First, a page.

Montgomery is one of 16 institutions in the country to be recertified as Achieving the Dream Leader Colleges in 2014. ATD also welcomed 16 new Leader College institutions to its ranks, bringing the total number of active Leader Colleges to 79. Other Pennsylvania institutions earning recertification this year include Community College of Beaver County, Community College of Philadelphia, and Delaware County Community College.

According to Achieving the Dream, Leader Colleges demonstrate the way in which data can inform policy and practice to help community college students achieve their goals, resulting in improved skills, better employability, and economic growth for families, communities, and the nation as a whole.

To learn more about Montgomery County Community College’s Student Success Initiative, visit its website at mc3.edu or its Think Success blog at mc3success.wordpress.com. To learn more about the work of Achieving the Dream, visit achievingthedream.org.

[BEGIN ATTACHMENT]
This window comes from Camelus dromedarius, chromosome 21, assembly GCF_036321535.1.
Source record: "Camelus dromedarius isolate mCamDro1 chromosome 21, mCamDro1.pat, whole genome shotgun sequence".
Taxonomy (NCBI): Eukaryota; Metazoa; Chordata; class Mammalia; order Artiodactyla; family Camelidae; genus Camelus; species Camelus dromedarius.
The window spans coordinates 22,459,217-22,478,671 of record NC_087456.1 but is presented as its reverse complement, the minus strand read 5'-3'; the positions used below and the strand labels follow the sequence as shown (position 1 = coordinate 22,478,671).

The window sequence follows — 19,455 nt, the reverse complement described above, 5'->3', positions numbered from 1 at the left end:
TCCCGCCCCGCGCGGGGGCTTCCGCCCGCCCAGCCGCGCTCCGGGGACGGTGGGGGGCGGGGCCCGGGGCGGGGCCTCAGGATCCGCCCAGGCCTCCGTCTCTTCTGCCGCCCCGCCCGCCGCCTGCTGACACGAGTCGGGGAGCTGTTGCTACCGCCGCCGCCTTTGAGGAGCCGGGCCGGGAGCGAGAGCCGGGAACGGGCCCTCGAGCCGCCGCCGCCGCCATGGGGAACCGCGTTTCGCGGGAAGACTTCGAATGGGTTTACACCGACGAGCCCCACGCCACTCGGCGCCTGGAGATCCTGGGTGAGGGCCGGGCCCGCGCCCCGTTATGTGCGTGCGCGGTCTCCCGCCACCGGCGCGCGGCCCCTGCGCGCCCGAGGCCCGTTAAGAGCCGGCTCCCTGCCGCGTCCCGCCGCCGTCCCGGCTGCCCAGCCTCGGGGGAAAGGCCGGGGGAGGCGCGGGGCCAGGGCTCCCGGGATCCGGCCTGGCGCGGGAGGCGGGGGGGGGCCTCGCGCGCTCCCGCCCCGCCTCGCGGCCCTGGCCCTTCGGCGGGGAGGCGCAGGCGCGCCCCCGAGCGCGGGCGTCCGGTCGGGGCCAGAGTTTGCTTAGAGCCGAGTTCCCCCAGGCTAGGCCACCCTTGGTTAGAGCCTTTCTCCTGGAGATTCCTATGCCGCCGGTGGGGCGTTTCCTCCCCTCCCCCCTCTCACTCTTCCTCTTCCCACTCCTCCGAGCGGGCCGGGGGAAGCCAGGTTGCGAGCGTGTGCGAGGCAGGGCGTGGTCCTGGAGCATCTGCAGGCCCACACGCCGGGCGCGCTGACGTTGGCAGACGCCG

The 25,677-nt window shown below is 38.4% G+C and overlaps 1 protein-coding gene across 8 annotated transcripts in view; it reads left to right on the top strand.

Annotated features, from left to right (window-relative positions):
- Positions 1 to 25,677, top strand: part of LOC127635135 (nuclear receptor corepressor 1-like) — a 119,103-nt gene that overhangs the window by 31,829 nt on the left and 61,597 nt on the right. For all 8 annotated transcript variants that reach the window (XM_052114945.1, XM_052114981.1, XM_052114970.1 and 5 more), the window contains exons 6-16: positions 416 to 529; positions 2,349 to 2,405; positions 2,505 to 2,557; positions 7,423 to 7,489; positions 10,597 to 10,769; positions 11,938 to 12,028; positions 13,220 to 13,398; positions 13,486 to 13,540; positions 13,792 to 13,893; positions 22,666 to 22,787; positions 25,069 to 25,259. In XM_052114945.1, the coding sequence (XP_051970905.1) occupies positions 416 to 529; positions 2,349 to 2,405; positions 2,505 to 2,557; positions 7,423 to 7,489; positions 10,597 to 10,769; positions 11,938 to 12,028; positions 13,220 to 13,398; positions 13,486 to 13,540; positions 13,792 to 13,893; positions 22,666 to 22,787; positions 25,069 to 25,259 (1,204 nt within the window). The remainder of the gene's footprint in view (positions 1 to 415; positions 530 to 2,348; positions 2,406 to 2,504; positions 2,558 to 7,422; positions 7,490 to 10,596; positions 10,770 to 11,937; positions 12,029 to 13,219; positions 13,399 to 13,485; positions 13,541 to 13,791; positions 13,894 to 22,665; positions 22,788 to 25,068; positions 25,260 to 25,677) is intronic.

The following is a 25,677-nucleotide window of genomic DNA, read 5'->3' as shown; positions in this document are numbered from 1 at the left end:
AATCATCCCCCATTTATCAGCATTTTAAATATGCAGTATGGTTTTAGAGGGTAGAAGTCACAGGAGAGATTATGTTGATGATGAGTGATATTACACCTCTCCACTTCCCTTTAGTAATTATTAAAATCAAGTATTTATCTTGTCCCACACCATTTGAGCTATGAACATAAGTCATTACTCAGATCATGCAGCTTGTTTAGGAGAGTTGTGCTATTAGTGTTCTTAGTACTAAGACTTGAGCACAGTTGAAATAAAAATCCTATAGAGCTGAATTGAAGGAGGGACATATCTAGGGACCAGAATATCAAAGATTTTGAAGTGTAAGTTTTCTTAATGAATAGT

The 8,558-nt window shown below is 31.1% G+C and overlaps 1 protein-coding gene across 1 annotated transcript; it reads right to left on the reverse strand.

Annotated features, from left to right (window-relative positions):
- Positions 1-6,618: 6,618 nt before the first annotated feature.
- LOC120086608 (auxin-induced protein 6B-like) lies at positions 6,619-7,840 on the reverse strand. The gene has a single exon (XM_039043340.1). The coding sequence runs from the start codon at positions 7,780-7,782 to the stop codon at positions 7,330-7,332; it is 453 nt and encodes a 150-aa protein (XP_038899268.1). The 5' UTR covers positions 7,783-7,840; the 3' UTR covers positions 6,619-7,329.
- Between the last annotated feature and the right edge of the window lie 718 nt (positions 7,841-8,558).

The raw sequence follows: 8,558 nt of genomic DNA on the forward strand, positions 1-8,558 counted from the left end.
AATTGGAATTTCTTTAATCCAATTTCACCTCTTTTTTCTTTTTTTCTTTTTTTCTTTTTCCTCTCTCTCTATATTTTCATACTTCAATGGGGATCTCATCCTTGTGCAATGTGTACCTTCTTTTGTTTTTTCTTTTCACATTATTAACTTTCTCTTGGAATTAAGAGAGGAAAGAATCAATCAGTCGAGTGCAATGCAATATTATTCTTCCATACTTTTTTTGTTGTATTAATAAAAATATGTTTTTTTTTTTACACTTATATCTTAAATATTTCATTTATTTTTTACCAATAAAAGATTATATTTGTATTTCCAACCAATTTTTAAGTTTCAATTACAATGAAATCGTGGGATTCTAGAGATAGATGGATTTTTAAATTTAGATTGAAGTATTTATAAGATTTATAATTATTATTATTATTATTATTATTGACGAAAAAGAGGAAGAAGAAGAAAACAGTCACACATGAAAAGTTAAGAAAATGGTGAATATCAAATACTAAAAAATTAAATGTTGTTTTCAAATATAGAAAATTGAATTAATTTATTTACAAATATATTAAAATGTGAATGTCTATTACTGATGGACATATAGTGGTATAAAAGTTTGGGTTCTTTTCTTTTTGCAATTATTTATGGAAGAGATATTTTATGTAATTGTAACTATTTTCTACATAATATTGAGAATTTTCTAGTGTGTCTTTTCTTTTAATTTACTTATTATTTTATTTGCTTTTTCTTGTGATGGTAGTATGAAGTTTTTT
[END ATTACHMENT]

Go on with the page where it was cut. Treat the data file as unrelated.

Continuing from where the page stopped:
Gateway to College Receives $10,000 Grant from PECO

by Diane VanDyke

Montgomery County Community College received a $10,000 PECO grant on Sept. 3 to support the College’s Gateway to College program. The funds will be used for textbooks, transportation, meal subsidies and other costs not covered by the program.

Gateway to College is a national initiative that helps students who have dropped out of high school or are not on track to graduate to earn a diploma and college credits. In November 2012, MCCC was one of only 43 colleges in the country and only the second college in Pennsylvania selected to participate in the Gateway to College National Network. In September 2013, the College launched the program, which is held at the college’s Central Campus in Blue Bell and West Campus in Pottstown.

“Montgomery County Community College is committed to helping students succeed, and the Gateway to College program provides students with a supportive environment where they can complete their high school requirements, graduate and attain their post-secondary credential,” said College President Dr. Karen A. Stout. “We appreciate PECO’s generous investment and ongoing support of our work and our students.”